For a game whose whole shtick was that you could make anything, so long as you didn’t mind it looking blocky and pixellated, Minecraft sure has inspired a lot of people to attempt to make it look like reality. Last month, I checked out a city that’s taken 400 people a decade to build, and which has now reached such a scale that you can squint slightly and think you’re looking at photos of the real world. That was pretty impressive. But today I saw a mod that mangles Minecraft’s basic premise so profoundly that you don’t even need to squint to mistake it for reality – or at the very least a piece of high-end architectural software.
The anonymous creator of Ultimate Immersion, the mod in question, is clearly really into PC gaming. So much so, in fact, that in order to showcase the powers of his mod’s latest iteration, he’s created… a gaming PC. And a gaming laptop. Inside the game. They’re the glowy, RGB status symbol sort, but alas, I do not think you can actually play games on them, making them essentially just very pretty boxes. Still, they are well pretty – clap thy peepers on this:
As you can see in the video above, Ultimate Immersion is not just about pretend computers. The photorealistic mod, which clearly requires ray tracing support, makes Minecraft houses entirely unrecognisable as what they actually are, appearing as ultra-sleek wealth dungeons off of mid-2000s MTV instead:
Perhaps the biggest mindcruncher, for me at least, is that Ultimate Immersion does away with the clonky, stair-based rooves beloved to all builders of Minecraft houses, and gives the game true sloping surfaces instead:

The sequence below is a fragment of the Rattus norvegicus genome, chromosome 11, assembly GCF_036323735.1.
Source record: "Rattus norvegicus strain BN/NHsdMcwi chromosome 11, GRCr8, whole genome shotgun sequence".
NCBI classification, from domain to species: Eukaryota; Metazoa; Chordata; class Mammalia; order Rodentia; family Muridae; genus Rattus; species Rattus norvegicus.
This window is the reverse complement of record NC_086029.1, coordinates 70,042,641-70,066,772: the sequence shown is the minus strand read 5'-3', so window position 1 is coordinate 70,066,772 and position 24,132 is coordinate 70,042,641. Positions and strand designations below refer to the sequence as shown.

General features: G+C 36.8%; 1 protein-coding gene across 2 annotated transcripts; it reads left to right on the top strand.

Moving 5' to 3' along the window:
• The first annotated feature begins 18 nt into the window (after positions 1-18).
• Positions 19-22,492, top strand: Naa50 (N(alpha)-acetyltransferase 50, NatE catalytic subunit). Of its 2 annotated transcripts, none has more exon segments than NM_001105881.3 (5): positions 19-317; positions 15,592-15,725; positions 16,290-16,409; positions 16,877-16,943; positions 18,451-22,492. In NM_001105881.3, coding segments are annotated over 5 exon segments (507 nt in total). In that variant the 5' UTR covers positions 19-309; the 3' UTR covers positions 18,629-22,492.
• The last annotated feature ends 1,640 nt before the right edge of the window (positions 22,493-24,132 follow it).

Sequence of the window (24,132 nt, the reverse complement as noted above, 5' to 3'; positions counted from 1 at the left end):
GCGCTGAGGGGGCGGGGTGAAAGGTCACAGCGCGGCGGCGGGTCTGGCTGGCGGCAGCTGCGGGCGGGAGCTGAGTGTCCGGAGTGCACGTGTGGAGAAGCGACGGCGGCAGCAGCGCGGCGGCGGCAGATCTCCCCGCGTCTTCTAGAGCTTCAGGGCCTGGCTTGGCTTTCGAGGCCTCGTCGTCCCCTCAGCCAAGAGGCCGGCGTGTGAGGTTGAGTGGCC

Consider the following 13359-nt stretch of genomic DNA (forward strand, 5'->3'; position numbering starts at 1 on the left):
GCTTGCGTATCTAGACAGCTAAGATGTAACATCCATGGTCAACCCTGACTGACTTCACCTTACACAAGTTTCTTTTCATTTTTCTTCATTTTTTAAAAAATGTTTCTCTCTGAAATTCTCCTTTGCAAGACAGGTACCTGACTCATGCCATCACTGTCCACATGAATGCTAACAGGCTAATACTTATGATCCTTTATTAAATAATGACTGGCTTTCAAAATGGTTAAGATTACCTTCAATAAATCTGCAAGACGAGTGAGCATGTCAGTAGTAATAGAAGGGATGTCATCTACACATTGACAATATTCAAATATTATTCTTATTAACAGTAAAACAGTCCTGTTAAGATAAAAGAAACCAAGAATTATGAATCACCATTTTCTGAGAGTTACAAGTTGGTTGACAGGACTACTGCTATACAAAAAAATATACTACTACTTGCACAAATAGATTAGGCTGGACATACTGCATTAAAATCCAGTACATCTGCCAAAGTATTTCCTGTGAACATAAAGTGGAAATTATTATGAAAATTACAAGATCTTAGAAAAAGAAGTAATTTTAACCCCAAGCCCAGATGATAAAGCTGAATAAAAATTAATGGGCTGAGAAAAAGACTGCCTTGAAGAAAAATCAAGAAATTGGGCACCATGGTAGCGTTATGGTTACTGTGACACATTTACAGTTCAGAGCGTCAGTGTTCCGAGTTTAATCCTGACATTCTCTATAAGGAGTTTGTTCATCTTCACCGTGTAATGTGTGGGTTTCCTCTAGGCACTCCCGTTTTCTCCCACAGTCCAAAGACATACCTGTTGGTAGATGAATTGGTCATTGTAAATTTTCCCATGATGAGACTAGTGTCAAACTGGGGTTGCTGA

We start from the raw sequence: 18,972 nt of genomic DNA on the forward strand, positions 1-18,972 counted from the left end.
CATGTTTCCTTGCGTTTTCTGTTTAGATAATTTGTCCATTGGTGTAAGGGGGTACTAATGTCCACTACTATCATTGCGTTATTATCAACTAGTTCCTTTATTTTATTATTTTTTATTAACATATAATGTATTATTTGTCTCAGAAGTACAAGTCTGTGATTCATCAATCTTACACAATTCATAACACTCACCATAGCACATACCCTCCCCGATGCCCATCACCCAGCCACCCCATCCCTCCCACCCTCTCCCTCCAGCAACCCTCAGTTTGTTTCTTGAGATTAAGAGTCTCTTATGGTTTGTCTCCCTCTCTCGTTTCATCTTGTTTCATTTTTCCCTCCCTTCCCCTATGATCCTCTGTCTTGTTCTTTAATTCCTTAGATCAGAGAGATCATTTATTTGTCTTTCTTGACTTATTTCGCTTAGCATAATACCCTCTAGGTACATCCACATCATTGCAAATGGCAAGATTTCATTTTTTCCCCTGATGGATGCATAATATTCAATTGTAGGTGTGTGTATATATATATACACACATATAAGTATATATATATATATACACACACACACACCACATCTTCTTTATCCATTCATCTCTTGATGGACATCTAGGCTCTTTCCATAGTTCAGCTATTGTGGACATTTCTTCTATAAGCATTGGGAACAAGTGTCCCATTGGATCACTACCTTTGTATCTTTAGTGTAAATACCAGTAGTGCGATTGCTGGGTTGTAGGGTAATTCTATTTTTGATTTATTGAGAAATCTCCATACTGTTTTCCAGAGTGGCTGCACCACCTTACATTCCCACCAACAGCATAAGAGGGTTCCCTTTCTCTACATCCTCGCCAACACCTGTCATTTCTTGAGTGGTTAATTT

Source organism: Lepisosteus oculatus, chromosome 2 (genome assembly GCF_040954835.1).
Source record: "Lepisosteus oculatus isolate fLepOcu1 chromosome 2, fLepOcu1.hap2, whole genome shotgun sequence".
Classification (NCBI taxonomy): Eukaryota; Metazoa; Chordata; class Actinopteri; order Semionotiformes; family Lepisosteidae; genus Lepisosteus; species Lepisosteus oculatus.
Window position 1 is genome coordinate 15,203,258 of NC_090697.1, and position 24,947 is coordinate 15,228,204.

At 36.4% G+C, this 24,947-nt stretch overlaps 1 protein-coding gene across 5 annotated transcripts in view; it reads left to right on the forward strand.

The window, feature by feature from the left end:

Honestly, I find it quite hard to cope with. Minecraft with proper diagonals is like Street Fighter with Sudoku minigames, or Dwarf Fortress with mouse support – i.e. amazing, but completely unnatural. It wrinkles my Ronalds right up. You’d think it would be easier to just code an architectural modelling programme from scratch, wouldn’t you? But then here is this mod, jury-rigged from a game that, at its core, once looked like this:
That’s got to have taken a lot of work. But I appreciate it. I spent a good eighteen seconds earlier just admiring Ultimate Immersion’s spruce planking texture, which is so detailed you can almost smell the varnish. Here it is, with the same texture from the unmodded game superimposed for comparison:
If you’ve got the electric muscles for the task, of course, you can have a go with Ultimate Immersion yourself. The full business appears to be only available through the mod’s Patreon scheme, as far as I can tell, but there are elements available from the Ultimate Immersion website, as well as all the further information you could hope to find on how pretty it makes things.
I’m not much of a modsman myself. I prefer to play Minecraft in its original flavour, and squeeze what aesthetic pleasantry I can from what the game gives me. You can see a nice galleon I built recently in the screenshot above, for example. But if I want to ram that boat right full of high-end gaming PCs – and I may well do, who knows – then I’m headed straight for this mod.
If you’re looking to install some mods yourself, you can of course take a look at our list of the best Minecraft mods.